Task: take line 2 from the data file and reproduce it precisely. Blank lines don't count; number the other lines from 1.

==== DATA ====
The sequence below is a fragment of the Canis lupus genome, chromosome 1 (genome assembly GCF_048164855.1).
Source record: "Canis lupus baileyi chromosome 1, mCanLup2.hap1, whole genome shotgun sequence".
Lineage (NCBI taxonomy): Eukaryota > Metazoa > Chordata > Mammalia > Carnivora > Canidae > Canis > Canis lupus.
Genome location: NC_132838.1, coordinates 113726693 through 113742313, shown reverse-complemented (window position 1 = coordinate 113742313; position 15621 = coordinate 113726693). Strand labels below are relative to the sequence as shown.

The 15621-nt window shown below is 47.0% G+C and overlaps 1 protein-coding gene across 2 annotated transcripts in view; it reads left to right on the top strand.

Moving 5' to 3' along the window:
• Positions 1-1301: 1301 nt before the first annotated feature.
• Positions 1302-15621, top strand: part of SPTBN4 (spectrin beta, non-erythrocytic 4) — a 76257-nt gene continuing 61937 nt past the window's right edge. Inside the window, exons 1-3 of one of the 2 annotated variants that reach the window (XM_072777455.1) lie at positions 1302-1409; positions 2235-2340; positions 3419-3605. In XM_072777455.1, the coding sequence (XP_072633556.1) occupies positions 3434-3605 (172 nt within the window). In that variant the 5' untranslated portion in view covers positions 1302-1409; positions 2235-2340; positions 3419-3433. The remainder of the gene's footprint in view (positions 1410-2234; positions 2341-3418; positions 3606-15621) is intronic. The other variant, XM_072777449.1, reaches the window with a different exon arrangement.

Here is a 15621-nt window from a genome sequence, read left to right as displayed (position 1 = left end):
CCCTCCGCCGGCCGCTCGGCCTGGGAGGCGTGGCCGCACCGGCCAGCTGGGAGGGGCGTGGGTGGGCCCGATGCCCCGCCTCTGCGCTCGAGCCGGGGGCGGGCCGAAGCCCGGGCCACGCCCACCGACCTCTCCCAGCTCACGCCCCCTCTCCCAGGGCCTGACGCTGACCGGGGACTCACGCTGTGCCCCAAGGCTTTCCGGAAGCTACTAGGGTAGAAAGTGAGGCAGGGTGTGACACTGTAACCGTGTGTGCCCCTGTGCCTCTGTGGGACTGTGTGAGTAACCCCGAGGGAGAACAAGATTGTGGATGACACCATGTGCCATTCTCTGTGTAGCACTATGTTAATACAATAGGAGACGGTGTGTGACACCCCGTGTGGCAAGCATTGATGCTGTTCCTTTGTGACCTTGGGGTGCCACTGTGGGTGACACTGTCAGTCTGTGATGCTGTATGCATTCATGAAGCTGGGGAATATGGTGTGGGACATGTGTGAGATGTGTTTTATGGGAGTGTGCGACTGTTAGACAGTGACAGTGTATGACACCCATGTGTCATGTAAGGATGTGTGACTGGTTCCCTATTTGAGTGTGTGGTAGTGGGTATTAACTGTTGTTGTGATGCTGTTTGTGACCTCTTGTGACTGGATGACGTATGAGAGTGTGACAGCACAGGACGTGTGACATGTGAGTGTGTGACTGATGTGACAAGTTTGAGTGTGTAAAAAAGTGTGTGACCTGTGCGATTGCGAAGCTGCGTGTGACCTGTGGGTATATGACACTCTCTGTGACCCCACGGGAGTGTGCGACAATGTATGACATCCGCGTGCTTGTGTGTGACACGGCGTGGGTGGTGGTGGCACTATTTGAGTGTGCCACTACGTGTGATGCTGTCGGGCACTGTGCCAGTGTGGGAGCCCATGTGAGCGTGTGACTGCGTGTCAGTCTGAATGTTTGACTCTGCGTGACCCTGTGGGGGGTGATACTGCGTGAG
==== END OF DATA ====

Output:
Source record: "Canis lupus baileyi chromosome 1, mCanLup2.hap1, whole genome shotgun sequence".